Thursday, 16 June 2016

The delayed effect of anxiety on children: 'compete fabrication on the part of the parent'

My role is to see children with ASD, Selective Mutism and complex communication difficulties. I don't mean complex needs, I mean complicated profiles and even more complicated situations. Many of these children are very anxious. I know that the more complex the case, the more simple my explanation needs to be. Time and time again, I see parents who describe their child one way and schools who see something different and completely refute what the parent is saying, even if they have the scratches and bruises to confirm it.

It is described as a 'delayed effect' or the 'pressure cooker' situation. I like to see it as 'the bottle of pop phenomenon'. the child keeps it together, maybe doesn't like to draw attention to themselves or can 'just about manage' until 3.30pm. There might be small signs, that someone who who knows the child well or someone experienced in childhood anxiety can spot, such as slight eye or vocal tic or the picking at the skin on their thumb.Then when they get home all hell erupts. The bottle has been shaken all day and the top comes off at the door. The door where they feel safe and secure with a parent who understands them, won't judge them or hate them whatever they do.

I've had this reported 12 times in the last few months alone,  but there is little written about it which might help professionals understand that what they see isn't always the true picture:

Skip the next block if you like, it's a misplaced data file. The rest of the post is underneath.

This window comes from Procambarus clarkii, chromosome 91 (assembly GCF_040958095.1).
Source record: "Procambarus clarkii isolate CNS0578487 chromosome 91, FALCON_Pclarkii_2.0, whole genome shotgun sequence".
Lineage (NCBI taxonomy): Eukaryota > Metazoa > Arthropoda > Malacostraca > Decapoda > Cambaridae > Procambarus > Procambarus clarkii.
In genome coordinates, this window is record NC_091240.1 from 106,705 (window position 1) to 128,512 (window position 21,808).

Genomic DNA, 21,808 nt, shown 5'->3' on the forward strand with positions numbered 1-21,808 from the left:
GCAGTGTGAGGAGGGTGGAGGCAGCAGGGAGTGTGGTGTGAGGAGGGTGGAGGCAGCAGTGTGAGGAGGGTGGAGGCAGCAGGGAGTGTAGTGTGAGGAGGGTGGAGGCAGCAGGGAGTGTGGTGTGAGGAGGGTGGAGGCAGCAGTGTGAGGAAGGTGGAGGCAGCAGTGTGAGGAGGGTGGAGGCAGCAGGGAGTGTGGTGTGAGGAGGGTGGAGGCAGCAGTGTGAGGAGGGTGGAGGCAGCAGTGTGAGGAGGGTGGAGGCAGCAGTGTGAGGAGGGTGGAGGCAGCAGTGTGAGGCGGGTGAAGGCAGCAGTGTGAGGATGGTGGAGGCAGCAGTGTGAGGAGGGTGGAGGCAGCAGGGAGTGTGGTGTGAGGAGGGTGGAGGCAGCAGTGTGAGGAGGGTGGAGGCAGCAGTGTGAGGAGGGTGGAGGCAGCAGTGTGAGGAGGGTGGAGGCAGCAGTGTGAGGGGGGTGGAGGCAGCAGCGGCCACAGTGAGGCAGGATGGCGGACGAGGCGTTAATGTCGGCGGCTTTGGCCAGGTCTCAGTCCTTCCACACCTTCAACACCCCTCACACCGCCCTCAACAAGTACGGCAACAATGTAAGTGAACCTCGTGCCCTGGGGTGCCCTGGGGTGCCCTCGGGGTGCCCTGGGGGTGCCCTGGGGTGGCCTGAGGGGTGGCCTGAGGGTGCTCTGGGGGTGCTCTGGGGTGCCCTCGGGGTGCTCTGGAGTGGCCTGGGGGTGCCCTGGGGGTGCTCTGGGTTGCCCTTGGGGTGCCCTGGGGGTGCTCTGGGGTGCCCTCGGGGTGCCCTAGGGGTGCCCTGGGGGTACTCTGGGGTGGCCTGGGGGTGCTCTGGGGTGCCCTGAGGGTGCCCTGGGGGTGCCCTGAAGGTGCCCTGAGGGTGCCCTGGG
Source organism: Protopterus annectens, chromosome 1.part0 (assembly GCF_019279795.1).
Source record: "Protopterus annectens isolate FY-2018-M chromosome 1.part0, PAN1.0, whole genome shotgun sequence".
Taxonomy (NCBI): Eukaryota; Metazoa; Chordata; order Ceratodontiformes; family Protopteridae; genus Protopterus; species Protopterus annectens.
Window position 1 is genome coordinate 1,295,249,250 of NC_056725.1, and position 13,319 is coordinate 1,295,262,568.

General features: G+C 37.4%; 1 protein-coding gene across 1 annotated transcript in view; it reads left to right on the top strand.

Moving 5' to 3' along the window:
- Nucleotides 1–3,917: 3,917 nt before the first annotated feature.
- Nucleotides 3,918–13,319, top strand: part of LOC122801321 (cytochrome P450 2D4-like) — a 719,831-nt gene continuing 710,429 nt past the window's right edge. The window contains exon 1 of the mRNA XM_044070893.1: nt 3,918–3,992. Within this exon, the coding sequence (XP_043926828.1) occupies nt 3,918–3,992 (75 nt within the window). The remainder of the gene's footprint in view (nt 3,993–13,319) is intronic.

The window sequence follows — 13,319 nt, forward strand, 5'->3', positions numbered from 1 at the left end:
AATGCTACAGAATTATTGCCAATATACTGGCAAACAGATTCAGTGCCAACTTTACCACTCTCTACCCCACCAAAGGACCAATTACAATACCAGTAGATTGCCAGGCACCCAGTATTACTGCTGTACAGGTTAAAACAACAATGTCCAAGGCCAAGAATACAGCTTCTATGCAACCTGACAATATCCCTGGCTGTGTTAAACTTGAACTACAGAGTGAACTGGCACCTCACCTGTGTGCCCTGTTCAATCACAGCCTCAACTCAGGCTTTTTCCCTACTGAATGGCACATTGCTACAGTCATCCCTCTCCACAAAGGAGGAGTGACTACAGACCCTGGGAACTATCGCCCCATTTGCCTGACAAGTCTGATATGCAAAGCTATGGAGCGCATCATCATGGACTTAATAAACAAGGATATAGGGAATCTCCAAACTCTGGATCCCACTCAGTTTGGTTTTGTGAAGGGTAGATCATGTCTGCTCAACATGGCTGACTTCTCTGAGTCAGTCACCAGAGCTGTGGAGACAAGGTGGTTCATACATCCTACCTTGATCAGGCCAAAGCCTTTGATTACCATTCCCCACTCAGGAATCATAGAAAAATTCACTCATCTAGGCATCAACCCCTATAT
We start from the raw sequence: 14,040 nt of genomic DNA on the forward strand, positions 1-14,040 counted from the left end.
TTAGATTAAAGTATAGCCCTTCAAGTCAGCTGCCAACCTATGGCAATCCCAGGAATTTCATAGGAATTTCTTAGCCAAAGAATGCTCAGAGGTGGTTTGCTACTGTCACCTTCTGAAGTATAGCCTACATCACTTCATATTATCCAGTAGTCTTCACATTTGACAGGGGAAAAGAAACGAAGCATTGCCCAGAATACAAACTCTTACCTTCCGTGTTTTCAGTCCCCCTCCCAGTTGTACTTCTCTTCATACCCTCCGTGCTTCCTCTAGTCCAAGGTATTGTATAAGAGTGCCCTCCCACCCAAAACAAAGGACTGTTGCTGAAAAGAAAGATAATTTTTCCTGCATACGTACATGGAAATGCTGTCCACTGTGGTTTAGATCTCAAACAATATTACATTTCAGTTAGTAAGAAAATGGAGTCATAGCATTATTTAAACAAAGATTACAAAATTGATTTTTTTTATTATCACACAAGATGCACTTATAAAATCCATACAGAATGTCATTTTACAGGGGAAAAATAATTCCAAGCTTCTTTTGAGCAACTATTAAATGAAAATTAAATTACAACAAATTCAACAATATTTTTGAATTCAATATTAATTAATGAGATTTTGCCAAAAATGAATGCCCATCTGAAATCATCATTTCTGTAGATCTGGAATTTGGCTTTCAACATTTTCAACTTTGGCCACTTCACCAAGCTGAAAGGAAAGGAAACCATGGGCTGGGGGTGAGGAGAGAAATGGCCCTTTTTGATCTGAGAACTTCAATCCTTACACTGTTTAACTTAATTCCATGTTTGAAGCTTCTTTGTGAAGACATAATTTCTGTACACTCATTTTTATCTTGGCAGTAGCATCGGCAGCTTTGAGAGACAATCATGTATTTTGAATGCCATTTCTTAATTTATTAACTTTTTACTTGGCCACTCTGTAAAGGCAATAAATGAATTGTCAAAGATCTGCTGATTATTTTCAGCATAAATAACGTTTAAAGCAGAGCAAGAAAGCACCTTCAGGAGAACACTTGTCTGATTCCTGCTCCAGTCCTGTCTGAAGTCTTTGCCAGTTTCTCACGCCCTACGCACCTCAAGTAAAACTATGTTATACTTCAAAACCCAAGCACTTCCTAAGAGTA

• the child with anxiety who smiles, so can't be worried at school
  • the child who is sweet and polite so can't have sworn uncontrollably at their mum last night
  • the timid, quiet child who can't possibly have inflicted those bruises because the lessons changed today
  • the 'normal' child who does as he's told can't be demand avoidant at home
  • The child who seemed happy for a new member of staff to take the class as he didn't say anything, can't have trashed the house when he got in
  • the girl who said nothing  in class can't possibly have had a melt down at home because they'd moved the cupboard to the other side of the classroom
  • the kind, helpful girl can't have scratched her mum so badly she drew blood when all she was trying to do was to give the ipad to a man to take to repair
  • the 'ideal pupil' who loves school can't really hang onto the door handle and fight both parents every single morning because he doesn't want a bath
These are all real cases and some of you reading this will know who I'm talking about.

It must be parenting, it must be the parent, the parent must be fabricating........ I think NOT!!! We need training for staff in spotting the (often well hidden) signs of anxiety. It can be directly related to language and communication difficulties as they struggle to cope to understand or fit in......bit like a swan paddling away furiously underneath. It's exhausting for the swan and he needs a break after  a short time. It may also be related to sensory issues or both.  One thing is for sure, the parents need support not disbelief.


www.private-speech-therapy.co.uk

33 comments:

  1. So very true, many parents feel isolated and don't know who to turn to.

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  2. Totally agree as a parent sometimes people look at you as you are a liar, but we can spot the tail signs (well sometimes) but again well they look happy because why?? They're not screaming, throwing things, lashing out no because they are just about holding things together.

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  3. God bless you! This needs to be on a poster in every professionals office.